Science and Technology : Hundreds of thousands may lose Internet in July

Discussion in 'Science and Technology' started by anAfrican, Apr 20, 2012.

  1. anAfrican

    anAfrican Well-Known Member MEMBER

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    For computer users, a few mouse clicks could mean the difference between staying online and losing Internet connections this summer.

    Unknown to most of them, their problem began when international hackers ran an online advertising scam to take control of infected computers around the world. In a highly unusual response, the FBI set up a safety net months ago using government computers to prevent Internet disruptions for those infected users. But that system is to be shut down.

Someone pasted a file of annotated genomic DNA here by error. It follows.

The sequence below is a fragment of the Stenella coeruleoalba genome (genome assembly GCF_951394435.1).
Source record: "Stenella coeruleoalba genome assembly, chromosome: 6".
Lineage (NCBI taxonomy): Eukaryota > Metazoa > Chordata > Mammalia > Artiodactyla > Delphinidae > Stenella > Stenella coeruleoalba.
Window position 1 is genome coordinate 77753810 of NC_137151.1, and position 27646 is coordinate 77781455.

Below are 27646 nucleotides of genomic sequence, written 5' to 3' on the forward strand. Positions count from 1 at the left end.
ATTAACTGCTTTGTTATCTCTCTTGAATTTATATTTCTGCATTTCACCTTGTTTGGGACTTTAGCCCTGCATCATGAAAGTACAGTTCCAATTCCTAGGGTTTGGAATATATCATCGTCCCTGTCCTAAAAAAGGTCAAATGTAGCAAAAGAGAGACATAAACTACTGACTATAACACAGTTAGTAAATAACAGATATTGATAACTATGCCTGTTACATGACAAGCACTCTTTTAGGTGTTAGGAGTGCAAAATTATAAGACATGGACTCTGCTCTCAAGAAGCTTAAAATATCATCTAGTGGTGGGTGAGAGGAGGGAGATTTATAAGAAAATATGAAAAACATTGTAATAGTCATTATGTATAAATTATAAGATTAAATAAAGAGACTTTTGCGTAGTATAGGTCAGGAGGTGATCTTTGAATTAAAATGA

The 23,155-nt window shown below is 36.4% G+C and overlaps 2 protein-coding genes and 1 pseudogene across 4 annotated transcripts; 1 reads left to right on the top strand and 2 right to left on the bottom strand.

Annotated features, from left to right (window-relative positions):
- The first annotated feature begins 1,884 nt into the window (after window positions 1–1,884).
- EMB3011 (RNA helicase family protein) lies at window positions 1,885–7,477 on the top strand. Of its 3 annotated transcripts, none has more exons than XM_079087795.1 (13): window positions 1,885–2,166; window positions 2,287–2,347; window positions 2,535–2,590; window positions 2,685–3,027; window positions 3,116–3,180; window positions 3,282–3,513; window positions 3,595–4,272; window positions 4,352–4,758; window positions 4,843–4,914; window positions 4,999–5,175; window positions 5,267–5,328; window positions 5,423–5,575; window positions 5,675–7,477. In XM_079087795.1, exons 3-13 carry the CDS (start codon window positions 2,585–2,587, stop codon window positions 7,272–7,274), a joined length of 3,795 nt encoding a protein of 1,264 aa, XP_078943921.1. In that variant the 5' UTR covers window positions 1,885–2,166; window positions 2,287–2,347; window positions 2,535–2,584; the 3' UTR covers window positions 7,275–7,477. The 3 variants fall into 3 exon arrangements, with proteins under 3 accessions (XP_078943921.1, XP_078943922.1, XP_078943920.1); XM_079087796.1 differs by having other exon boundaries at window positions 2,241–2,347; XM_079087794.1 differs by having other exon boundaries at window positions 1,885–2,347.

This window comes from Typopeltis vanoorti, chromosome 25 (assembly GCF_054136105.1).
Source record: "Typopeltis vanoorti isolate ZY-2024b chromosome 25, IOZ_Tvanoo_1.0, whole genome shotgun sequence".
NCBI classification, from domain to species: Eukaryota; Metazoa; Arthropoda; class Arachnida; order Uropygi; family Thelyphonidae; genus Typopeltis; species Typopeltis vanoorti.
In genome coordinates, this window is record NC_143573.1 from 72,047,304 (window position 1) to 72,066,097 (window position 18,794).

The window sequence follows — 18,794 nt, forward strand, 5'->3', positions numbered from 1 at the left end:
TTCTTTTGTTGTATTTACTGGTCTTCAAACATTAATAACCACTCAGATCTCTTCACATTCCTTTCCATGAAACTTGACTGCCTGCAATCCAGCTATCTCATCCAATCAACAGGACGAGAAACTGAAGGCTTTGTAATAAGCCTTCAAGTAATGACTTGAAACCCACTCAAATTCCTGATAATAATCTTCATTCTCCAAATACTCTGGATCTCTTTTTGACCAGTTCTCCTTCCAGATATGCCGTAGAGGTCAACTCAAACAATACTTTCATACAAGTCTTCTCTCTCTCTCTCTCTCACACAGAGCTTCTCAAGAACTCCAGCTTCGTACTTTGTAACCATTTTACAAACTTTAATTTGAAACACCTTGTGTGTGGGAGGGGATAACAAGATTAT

The FBI is encouraging users to visit a website run by its security partner, http://www.dcwg.org, that will inform them whether they're infected and explain how to fix the problem. After July 9, infected users won't be able to connect to the Internet.

    Most victims don't even know their computers have been infected, although the malicious software probably has slowed their web surfing and disabled their antivirus software, making their machines more vulnerable to other problems.
    read more
     
  2. MsVeraisblessed

    MsVeraisblessed Well-Known Member MEMBER

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    thanks for this info, bro anAfrican. I better get on the ball,..
     
  3. houserunner

    houserunner Well-Known Member MEMBER